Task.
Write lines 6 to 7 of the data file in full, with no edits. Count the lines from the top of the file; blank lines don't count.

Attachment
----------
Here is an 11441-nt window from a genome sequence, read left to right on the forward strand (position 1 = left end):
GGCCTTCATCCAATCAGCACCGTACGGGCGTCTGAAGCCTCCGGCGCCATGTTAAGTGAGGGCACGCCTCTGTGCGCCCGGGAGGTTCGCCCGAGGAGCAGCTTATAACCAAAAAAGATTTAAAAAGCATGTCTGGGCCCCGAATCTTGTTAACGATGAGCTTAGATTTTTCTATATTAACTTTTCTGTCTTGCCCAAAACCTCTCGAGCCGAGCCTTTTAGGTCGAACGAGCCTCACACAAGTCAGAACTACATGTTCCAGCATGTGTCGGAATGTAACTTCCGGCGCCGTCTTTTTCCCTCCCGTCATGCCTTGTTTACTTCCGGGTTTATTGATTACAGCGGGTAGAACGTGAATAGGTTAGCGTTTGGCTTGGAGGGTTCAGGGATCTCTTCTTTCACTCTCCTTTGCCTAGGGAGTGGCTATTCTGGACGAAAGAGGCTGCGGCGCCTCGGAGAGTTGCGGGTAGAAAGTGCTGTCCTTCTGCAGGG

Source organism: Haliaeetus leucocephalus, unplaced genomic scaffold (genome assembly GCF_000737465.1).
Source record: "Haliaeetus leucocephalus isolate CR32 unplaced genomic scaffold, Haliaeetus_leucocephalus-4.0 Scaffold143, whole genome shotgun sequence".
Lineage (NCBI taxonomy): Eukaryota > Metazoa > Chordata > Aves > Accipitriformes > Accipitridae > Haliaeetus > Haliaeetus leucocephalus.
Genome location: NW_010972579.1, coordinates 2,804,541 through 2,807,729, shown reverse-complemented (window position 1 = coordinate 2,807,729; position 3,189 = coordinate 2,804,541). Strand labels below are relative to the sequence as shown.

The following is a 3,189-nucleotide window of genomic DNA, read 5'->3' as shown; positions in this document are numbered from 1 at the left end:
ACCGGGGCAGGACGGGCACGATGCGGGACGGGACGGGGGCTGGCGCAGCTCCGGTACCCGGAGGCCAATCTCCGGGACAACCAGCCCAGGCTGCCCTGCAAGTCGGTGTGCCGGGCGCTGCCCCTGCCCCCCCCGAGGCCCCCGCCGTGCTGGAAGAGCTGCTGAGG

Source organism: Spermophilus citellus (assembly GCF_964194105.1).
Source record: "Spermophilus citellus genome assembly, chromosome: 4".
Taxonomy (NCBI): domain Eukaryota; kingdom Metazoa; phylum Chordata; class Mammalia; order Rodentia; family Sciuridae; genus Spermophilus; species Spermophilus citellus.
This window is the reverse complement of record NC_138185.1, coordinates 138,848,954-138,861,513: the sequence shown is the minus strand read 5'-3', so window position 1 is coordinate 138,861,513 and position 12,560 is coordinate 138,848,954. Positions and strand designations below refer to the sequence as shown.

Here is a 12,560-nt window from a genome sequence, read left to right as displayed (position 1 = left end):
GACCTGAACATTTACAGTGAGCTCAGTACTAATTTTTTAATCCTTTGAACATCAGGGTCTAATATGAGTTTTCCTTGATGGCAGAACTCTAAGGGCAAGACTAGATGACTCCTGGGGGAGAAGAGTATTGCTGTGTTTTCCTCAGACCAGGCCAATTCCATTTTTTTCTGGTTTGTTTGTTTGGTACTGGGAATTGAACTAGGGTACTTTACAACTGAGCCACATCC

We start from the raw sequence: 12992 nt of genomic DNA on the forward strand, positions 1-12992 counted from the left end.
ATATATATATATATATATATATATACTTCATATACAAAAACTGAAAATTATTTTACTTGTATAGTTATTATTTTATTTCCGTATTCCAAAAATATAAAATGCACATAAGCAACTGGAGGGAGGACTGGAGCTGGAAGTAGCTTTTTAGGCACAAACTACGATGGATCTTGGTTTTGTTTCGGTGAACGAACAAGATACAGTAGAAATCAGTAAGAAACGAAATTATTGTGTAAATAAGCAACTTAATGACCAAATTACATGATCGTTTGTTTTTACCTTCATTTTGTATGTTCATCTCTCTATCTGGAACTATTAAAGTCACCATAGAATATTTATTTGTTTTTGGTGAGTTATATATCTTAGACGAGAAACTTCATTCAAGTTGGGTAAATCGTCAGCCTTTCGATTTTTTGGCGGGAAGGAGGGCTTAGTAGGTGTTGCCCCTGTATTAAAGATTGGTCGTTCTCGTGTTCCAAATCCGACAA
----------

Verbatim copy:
Genome location: NW_010972579.1, coordinates 2,804,541 through 2,807,729, shown reverse-complemented (window position 1 = coordinate 2,807,729; position 3,189 = coordinate 2,804,541). Strand labels below are relative to the sequence as shown.

The following is a 3,189-nucleotide window of genomic DNA, read 5'->3' as shown; positions in this document are numbered from 1 at the left end: